Experts in the field are of the view that if the release is indoors, the objective will be to limit the transportation of contaminants beyond the point of release and if possible to remove them from the occupied space by filtration or exhaust. If the HVAC system has been properly designed and tested, one can close the exhaust dampers and intake dampers, but let the HVAC system operate so as to recirculate air through the filters. Otherwise, the system should be shut down and outdoor air dampers closed (Price et al. 2003).
Shutting down the HVAC will result in loss of pressurization control and exhaust of the contaminants from the building. Operating in full recirculation mode means high-efficiency filters should be available. Consequently, one should be careful to make sure that the right filters are installed to deal with the agents in question.
The lack of federal regulation on indoor air quality (IAQ) in buildings should not be seen by building designers and owners as a reason to circumvent IAQ requirements because an unhealthy building will not attract tenants into the building. In addition, designers and builders can be held accountable under certain circumstances should the health or life of the building occupants be compromised due to poor IAQ. In fact, it is in their interests and those of the building occupants to make sure that the appropriate IAQ is met. The measures taken to protect buildings against CBA release should not degrade the IAQ or thermal comfort under any circumstance (ASHRAE 2003). ASHRAE Standard 62, Ventilation for Acceptable Indoor Air Quality, provides a guideline for establishing IAQ that will be acceptable to human occupants and is intended to minimize the potential for adverse health effects (ASHRAE 2001, 2005). The minimum ventilation requirements set in building codes of most states are directly or indirectly linked to the standard.
The purpose of ASHRAE Standard 62 is to specify minimum ventilation rates as well as IAQ that will be acceptable to building occupants and will also minimize the potential for adverse health effects (ASHRAE 2001; Dougan and Damiano 2003). It applies to all indoor or enclosed spaces occupied by people, except where other applicable standards and requirements demand larger amounts of ventilation. Chemical, biological, as well as physical contaminants affecting air quality are regulated by Standard 62 (ASHRAE 2001).
An acceptable IAQ can mostly be achieved through proper ventilation. Standard 62 specifies two main procedures for achieving acceptable IAQ. These are the ventilation rate procedure and the IAQ procedure (ASHRAE 2001, 2005). Using the ventilation rate procedure, a building or space is said to have acceptable IAQ if it is ventilated at the specified airflow rate. Standard 62 assumes that the air in the occupied space is well mixed and that the concentration of the contaminant is relatively uniform throughout the space (ASHRAE 2005).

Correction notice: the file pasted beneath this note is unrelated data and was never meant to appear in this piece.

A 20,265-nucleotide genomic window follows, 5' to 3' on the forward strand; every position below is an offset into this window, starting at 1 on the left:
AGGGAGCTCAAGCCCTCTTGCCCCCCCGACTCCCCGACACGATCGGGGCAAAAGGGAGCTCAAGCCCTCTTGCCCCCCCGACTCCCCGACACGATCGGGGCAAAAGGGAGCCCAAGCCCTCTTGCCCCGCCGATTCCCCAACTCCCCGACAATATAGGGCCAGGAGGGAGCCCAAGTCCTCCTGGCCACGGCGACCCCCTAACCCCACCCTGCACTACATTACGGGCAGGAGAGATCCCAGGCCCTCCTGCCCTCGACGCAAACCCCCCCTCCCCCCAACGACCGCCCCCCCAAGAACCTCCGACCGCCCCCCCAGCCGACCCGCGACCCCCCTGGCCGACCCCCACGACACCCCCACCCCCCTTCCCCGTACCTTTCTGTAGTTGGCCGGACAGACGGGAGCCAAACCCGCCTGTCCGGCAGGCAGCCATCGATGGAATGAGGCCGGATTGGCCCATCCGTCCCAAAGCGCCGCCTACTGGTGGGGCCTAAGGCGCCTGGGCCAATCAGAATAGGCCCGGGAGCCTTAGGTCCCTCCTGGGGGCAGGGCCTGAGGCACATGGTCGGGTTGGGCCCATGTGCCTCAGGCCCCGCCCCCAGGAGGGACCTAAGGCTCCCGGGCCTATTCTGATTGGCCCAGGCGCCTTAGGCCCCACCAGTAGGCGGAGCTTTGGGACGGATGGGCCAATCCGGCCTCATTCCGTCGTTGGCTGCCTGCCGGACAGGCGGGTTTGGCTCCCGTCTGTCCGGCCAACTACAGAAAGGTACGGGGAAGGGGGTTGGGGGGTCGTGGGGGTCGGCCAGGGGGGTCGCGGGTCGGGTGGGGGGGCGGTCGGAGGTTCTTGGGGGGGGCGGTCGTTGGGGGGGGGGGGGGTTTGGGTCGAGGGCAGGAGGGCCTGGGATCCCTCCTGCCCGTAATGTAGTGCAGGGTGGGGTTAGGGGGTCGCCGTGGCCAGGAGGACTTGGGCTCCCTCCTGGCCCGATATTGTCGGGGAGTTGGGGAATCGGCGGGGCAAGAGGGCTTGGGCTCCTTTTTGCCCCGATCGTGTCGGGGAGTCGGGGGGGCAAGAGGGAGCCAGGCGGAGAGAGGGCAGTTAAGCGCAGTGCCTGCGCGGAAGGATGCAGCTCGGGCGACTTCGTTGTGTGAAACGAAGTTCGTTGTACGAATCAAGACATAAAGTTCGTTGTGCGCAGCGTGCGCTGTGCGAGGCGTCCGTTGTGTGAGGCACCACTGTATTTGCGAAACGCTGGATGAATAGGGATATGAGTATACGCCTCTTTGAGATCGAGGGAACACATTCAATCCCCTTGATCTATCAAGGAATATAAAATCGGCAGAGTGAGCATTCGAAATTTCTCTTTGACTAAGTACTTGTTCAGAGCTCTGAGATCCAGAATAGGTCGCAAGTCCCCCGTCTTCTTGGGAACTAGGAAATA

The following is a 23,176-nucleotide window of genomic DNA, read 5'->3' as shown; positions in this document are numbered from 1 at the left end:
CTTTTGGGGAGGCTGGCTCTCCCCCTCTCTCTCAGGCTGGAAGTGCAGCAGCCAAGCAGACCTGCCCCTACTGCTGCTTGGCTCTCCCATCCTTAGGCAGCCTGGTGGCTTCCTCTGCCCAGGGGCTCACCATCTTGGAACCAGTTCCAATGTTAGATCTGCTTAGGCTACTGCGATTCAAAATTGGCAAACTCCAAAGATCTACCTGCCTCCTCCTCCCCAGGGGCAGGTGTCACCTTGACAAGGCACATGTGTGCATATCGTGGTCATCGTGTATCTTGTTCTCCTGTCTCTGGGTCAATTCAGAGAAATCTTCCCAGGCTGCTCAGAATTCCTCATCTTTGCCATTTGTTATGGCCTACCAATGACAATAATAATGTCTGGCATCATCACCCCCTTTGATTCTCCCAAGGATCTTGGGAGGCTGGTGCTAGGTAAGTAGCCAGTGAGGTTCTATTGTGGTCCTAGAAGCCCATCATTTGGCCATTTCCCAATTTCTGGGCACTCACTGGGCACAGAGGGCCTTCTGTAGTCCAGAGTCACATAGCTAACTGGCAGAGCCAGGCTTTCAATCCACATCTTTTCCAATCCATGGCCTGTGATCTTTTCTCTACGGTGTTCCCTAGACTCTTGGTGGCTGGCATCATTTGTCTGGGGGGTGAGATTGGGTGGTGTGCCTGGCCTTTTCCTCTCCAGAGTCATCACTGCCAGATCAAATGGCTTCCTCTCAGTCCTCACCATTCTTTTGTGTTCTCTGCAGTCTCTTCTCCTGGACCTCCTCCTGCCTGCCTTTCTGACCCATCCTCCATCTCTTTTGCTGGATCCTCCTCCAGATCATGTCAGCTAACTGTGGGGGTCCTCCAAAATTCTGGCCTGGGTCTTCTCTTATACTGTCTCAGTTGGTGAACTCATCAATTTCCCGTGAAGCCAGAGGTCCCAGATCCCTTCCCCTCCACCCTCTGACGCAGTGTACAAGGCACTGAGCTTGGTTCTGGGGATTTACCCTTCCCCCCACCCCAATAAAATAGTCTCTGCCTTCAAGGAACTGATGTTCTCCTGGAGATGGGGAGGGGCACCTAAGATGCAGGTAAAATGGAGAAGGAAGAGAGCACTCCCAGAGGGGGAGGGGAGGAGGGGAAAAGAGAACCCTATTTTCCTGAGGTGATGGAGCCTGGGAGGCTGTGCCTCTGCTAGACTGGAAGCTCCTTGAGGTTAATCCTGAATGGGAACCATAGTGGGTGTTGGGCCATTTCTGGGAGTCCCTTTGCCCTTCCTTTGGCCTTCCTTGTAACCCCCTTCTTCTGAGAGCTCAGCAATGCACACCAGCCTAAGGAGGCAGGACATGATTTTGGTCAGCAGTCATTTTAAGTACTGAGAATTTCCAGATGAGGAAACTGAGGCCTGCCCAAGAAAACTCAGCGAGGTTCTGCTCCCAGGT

In recent years, ASHRAE Standard 62 has been incorporated into several building codes (Dougan and Damiano 2003). Where the Standard has been made part of building codes, it has been realized that the interpretation of the Standard has always proved to be difficult for code enforcement agencies. In fact, the main motivation for designing to the Standard has been to avoid or reduce liability and risk management concerns (Dougan and Damiano 2003). In today's changing environment, especially after 9/11 when concern about the use of CBA is on everyone's mind, building owners and building occupants have become more and more inclined to increase productivity and protect human health by improving IAQ in occupied spaces.
The IAQ of a building can be affected by HVAC design and contaminant sources as well as the efficiency of the air-cleaning systems. All these factors acting together make achieving acceptable IAQ in buildings more complicated. ASHRAE Standard 62 addresses this complexity by establishing guidance for the design, construction, start-up, operation, and maintenance of HVAC systems (ASHRAE 2005). The standard also includes provisions for managing sources of contamination, controlling indoor humidity, and air filtration (ASHRAE 2005). Standard 62 requires that the contaminants from stationary local sources within the space should be controlled by collection and removal as close to the source as practicable. But local exhaust can be difficult to achieve or may not always be possible. Under this circumstance, the most practical and cost-effective approach would be the use of outdoor air to dilute the contaminants. Outdoor air contaminants can enter a building, either through outdoor air intake or by infiltration (ASHRAE 2005; Persily 2004). The standard states that, "Makeup air inlets and exhaust air outlets shall be located to avoid contamination of the makeup air." Built-up HVAC systems can meet this stipulation by carefully locating the outdoor air intakes relative to contaminant sources. However, this can be difficult in the case of packaged roof-mounted unitary systems because once they have been mounted it will not be easy to relocate them relative to contaminant release (ASHRAE 2005). The question then becomes, where is the appropriate location for the outdoor air intakes According to FEMA 426 Guidelines (refer to Appendix), air intake should be located as high as possible (at least 12 ft above ground).